Text Charmaine Chan / Styling David Roden / Pictures John Butlin


Oenone Dale is a shopper by profession, which is probably why Hong Kong suits her down to a T. But instead of taking sartorially-challenged women around stores on spend fests, as she once did in London, these days she buys and sells vintage British silver.

Dale's new sales direction is evident throughout the 3,000 sq ft, four-bedroom, rental apartment in Mid-Levels she shares with husband, Ashley, who works in asset management, and three of their children (another son and daughter are at boarding schools in Britain). Coffee pots, milk jugs, platters and trays are scattered around the flat, sometimes used for their intended purpose, at others as unusual vessels for everything from flowers to soap.

The setting for these items is striking: modern rubs shoulders with old world, the formal with the informal, the pricey with the inexpensive.

"We've always furnished on a smallish budget," Dale says. "I bought a Chinese headdress for HK$400 and explained to this guy on Queen's Road roughly how I wanted it to look and he came back with a box and stand that are museum quality."

The flat's fetching assortment of styles is complemented by her latest obsession.

"A lot of people have silver but they never use it," says Dale. "Whereas I think silver is beautiful and you should have it out every day."

Despite not owning the apartment, Dale has made it into a home.

"I hate renting but I'm not prepared to live in a place that visually distresses me," she says, explaining why she has carpeted the flat in sisal (it had a shiny parquet floor), laid wood-like linoleum on her kitchen floor (the porcelain tiles were too "cold and clinical") and covered an interior glass-brick partition with a Deborah Bowness wallpaper mimicking shelves full of old books ("I hate glass bricks").

Dale bought Finnish wooden-slatted floor and ceiling lamps, designed by Seppo Koho, which feature in the open living and dining areas as well as in the master bedroom and family room. While certain items, such as art and select pieces of furniture, came with the family from London two years ago, others - including the dining table, which Dale configured into a square from two rectangular tables from G.O.D - were sourced in Hong Kong.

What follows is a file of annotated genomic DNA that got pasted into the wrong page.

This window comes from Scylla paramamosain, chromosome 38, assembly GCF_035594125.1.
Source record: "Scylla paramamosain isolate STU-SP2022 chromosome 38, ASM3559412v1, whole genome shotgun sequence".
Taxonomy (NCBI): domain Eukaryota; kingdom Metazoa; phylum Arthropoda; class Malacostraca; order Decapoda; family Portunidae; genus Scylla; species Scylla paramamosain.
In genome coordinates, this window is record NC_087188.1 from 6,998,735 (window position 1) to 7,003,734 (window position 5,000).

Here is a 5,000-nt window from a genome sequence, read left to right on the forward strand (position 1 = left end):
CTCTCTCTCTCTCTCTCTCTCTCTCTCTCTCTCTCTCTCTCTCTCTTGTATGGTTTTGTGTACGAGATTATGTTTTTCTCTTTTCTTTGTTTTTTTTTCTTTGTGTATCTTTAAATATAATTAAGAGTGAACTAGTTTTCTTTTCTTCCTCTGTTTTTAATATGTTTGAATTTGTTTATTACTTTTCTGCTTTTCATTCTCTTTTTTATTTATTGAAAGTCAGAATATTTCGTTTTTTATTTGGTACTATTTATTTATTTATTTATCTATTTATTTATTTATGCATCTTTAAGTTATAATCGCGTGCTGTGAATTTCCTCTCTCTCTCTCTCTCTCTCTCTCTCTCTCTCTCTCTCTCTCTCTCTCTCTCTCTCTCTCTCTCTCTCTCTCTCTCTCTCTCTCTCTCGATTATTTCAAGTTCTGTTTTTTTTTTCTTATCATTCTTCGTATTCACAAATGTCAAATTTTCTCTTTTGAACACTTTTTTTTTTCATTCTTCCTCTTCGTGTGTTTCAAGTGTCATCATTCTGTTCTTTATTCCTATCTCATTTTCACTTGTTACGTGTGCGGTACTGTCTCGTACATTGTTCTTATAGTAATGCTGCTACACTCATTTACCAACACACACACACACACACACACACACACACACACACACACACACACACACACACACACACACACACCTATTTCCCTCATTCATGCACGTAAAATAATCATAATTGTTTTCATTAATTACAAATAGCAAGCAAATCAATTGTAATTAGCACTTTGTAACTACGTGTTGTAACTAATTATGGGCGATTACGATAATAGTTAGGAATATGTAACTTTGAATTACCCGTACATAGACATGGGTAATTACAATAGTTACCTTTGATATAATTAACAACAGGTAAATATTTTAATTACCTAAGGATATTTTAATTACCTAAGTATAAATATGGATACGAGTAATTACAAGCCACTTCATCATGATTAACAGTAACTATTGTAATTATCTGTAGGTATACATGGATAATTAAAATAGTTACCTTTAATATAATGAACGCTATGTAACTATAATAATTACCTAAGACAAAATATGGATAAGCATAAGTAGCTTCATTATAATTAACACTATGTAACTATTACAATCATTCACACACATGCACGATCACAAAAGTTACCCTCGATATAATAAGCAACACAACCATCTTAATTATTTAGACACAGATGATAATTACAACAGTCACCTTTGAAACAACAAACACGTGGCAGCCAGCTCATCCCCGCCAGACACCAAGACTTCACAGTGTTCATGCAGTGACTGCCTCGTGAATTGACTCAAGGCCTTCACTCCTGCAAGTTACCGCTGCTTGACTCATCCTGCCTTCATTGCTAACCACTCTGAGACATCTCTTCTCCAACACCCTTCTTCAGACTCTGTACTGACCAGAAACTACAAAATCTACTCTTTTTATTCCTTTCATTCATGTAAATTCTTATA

"We couldn't buy one big one because it wouldn't fit in the flat," Dale says. "Anyway, we need two of everything because of the kids."

That includes two made-to-order sofas and two bed-end benches, which have been pushed together to form an ottoman.

"I just took the legs off and put on castors," she says.

Dale also had her five children in mind when she designed what looks like an upholstered half-wall at the foot of her bed.

"They all insisted we had something they could lean against when they sat in bed with us," says Dale. "Hence its ridiculous size."

It's just as well the children have somewhere to sit, however, because the chaise longue in the master bedroom is for show only. Having removed its upholstery, Dale decided to leave it uncovered for effect.

"My husband keeps saying, 'When are you going to get that horrible hairy chair covered?' but I love it the way it is."

An armchair in the spare room is similarly naked.

Although Dale doesn't know whether her family will be in Hong Kong for the long haul, she brushes away the suggestion that she has done more than most would to improve rented accommodation.

"The sisal is attached with sticky tape so when it's time to go you literally roll it up and that's that," she says. "I like living in a flat that you like to come home to; if you don't make it feel like your own place, suddenly five years have gone by and you're in a place you despise."



Between the lines To hide the glass bricks used in an internal wall, Oenone Dale used a trompe-l'oeil-like wallpaper of books, by Deborah Bowness. The wallpaper cost HK$2,450 a roll from General Store (41 Gage Street, Central, tel: 2851 8144). The photograph of a Congolese wrestler was by Colin Delfosse colindelfosse.blogspot.com).